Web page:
Sunday, February 10, 2008

Truest statement of the week

Goodby to some women letting history pass by while wringing their hands, because Hillary isn't as "likeable" as they've been warned they must be, or because she didn't leave him, couldn't "control" him, kept her family together and raised a smart, sane daughter. (Think of the blame if Chelsea had ever acted in the alcoholic, neurotic manner of the Bush twins!) Godbye to some women pouting because she didn't bake cookies or she did, sniping because she learned the rules and then bent or broke them. Grow the hell up. She is not running for Ms.-perfect-pure-queen-icon of the feminist movement. She's running to be president of the United States.
[. . .]
Goodbye to some young women eager to win male approval by showing they're not feminists (at least not the kind who actually threaten the status quo), who can't indentify with a woman candidate because she is unafraid of eeueweeeu yucky power, who fear their boyfriends might look at them funny if they say something good about her. Goodbye to women of any age again feeling unworthy, sulking "what if she's not electable?" or "maybe it's post-feminism and whooosh we're already free." Let a statement by the magnificent Harriet Tubman stand as reply. When asked how she managed to save hundreds of enslaved African Americans via the Underground Railroad during the Civil War, she replied bitterly, "I could have saved thousands -- if only I'd been able to convince them they were slaves."
I'd rather say a joyful Hello to all the glorious young women who do identify with Hillary and all the brave, smart men -- of all ethnicities and age -- who get that it's in their self-interest, too. She's better qualified. (D'uh.) She's a high-profile candidate with an enormous grasp of foreign- and domestic-policy nuance, dedication to detail, ability to absorb staggering insult and personal pain while retaining dignity, resolve, even humor, and keep on keeping on. (Also, yes, dammit, let's hear it for her connections and funding and party-building background, too. Obama was awfully glad about those when she raised dough and campaigned for him to get to the Senate in the first place.)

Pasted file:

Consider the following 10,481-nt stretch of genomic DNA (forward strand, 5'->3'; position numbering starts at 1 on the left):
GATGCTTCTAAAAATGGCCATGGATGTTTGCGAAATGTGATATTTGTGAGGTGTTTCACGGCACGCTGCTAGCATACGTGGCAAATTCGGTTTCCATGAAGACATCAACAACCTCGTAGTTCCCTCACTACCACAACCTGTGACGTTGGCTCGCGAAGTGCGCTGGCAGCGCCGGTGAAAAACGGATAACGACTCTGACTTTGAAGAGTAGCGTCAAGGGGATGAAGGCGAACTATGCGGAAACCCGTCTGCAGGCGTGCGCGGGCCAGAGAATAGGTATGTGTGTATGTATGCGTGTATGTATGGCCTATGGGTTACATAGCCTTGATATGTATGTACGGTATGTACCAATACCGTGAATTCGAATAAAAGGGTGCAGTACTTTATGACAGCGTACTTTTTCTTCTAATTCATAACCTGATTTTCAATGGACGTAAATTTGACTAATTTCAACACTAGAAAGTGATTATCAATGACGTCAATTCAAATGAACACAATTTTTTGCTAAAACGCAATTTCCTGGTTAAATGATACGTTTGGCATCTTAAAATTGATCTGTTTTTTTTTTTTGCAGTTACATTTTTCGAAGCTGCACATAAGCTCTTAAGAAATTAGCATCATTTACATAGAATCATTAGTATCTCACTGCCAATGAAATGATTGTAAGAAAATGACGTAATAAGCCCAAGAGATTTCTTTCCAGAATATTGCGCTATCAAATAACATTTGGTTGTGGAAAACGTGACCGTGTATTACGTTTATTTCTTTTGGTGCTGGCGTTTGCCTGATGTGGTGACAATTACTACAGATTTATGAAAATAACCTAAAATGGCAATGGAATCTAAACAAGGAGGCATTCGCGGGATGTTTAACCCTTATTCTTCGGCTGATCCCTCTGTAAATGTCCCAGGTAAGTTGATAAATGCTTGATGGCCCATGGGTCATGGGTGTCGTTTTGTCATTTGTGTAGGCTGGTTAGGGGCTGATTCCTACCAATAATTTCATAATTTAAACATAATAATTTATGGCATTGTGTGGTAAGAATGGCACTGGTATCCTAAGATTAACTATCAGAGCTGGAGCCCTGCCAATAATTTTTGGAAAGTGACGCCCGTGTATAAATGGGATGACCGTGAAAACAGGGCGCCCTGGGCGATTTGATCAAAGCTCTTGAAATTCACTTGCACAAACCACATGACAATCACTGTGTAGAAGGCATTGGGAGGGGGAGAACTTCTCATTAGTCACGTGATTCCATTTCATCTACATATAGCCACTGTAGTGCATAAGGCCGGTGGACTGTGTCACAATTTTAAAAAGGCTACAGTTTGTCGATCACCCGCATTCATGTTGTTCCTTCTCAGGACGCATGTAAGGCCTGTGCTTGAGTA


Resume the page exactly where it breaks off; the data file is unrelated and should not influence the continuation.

-- Robin Morgan, "Goodbye To All That (#2)" (Women's Media Center).

Truest statement of the week II

Goodman wasn't able to mention what Andrew Stephen (The New Statesman) notes: "Exit polls, too confirmed that Obama is the candidate of the yuppies: practicially every voter earning less than $50,000 voted for Clinton rather than Obama, and those in the $150-200,000 range plumped for Obama." See, Frances Fox Piven likes to talk about the poor and working poor, she just doesn't like listening to them.

-- C.I. on how 'independent' media dismisses the 'masses.'

A Note to Our Readers

Hey --
Sunday night.

We had to a break this morning due to losing the typed version of the roundtable and being extremely frustrated. Here's who participated on this edition as well as Dallas who locates links, acts as a soundboard and much more:

The Third Estate Sunday Review's Dona, Jess, Ty, Ava and Jim,
Rebecca of Sex and Politics and Screeds and Attitude,
Betty of Thomas Friedman Is a Great Man,
C.I. of The Common Ills and The Third Estate Sunday Review,
Kat of Kat's Korner (of The Common Ills),
Cedric of Cedric's Big Mix,
Mike of Mikey Likes It!,
Elaine of Like Maria Said Paz,
Ruth of Ruth's Report,
Wally of The Daily Jot,

Here's what we got:

Truest statement of the week -- Robin Morgan -- the pick for truest. Read her entire column. Amazing.

Truest statement of the week II -- This section by C.I. was requested repeatedly by readers throughout last week.